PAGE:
BORH
Morphological Analysis
Wordclass: Noun
Gender: Masculine
In the OE text, the length is:indicated by acute accentsindicated by macronsnot indicated.
BORH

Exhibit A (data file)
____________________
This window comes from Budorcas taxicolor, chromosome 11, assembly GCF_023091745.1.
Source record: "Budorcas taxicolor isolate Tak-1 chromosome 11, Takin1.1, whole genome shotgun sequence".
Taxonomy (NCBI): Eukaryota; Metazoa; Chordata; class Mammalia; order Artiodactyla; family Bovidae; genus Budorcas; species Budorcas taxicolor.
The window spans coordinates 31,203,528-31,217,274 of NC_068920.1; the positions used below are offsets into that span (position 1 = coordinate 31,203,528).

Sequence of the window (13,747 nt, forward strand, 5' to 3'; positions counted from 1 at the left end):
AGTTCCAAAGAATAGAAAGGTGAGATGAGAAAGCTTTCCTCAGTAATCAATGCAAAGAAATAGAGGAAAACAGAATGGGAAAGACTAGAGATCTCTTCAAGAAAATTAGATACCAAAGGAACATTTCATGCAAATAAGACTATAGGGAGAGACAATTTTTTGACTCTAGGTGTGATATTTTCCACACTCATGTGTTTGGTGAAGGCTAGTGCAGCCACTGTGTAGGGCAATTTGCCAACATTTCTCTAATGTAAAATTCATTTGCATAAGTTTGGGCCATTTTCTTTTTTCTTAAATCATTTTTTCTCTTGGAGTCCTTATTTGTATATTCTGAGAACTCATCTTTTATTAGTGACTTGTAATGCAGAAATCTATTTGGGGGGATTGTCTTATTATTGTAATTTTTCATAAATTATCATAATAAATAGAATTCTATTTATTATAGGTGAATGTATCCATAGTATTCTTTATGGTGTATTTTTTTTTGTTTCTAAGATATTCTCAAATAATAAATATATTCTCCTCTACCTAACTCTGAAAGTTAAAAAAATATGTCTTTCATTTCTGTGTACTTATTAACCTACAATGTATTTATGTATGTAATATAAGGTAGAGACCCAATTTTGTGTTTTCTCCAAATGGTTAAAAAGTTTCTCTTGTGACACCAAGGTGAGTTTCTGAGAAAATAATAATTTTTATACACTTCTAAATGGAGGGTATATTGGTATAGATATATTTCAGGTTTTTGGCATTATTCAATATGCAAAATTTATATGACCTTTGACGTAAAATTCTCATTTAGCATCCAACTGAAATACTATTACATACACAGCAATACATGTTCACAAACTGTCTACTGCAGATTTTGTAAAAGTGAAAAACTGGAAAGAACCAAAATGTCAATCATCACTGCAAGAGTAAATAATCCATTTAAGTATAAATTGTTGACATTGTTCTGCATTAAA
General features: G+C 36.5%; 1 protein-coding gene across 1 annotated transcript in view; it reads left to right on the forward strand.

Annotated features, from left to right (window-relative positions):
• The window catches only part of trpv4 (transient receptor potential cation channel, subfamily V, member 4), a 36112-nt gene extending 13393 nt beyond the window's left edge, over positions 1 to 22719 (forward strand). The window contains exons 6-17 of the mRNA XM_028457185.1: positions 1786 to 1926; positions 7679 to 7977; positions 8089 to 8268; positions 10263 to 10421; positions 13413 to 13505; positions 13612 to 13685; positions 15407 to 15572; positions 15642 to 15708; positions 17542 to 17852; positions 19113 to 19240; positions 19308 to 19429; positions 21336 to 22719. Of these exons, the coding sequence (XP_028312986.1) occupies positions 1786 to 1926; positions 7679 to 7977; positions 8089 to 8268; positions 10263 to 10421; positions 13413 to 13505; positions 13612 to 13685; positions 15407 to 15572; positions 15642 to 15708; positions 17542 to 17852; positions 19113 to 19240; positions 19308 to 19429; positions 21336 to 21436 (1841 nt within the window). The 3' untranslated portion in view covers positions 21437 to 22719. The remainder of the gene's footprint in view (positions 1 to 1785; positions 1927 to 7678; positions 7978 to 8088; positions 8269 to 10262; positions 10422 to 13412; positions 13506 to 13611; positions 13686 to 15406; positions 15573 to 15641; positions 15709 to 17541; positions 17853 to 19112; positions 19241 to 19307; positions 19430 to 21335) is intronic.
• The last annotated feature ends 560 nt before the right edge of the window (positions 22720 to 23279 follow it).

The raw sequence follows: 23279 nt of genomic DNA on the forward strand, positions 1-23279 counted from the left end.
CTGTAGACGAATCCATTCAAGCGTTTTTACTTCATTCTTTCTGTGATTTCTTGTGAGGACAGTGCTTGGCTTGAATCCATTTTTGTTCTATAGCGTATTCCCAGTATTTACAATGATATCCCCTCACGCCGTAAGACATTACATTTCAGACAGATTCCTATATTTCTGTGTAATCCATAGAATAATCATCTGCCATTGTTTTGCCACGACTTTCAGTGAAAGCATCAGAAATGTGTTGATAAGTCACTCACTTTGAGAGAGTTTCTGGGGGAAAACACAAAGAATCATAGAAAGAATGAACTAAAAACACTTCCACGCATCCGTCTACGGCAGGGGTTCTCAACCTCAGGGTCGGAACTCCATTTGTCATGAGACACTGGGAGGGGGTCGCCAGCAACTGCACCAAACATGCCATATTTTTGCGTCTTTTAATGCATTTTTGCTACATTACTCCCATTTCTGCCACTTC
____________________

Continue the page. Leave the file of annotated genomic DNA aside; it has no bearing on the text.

g. borges; d. borge; acc. borh; pl. nom. acc. borgas; g. a; d. um; m. I. a security, pledge, loan, bail; fœnus Ic wille, ðæt ǽlc mann sý under borge ge binnan burgum ge bútan burgum I will that every man be under security both within cities and without cities, L. Edg. S. 3; Th. i. 274, 6. Abere se borh ðæt he aberan scolde let the borh bear that he ought to bear, L. Edg. ii. 6; Th. i. 268, 9. On his ágenon borge on his own security, L. Eth. i. 1; Th. i. 282, 10. Gif ðú feoh to borge selle if thou give money on loan, L. Alf. 35; Th. i. 52, 21. Be borges andsæce concerning a denial of a bail, L. In. 41; Th. i. 128, 1, note 1. II. a person who gives security, a surety, bondsman, debtor; fidejussor, debitor.-Bail was taken by the Saxons from every person guilty of theft, homicide, witchcraft, etc: indeed, every person was under bail for his neighbour. It is generally thought, that the borh originated with king Alfred, but the first time we find it clearly expressed, is in the Laws of Ine, v. Turner's Hist. of A. S. Bk. vi. Append, 3, ch. 6, vol. ii. p. 499 Sette getreówe borgas shall appoint true sureties, L. Eth. i. 1; Th. i. 280, 21: 280, 6, 7, 8: L. Ed. 6; Th. i. 162, 19, 20. Ge asécaþ eówre borgas ye shall search out your debtors, L. E. I. 42; Th. ii. 438, 35. [Chauc. Wyc. borwe: R. Glouc. borewes, pl: Piers P. borgh: Laym. borh: Frs. borch, m: O. Frs. borh, borch, m: Dut. borg, m. and f: Ger. borg, m: M. H. Ger. borc, m.]
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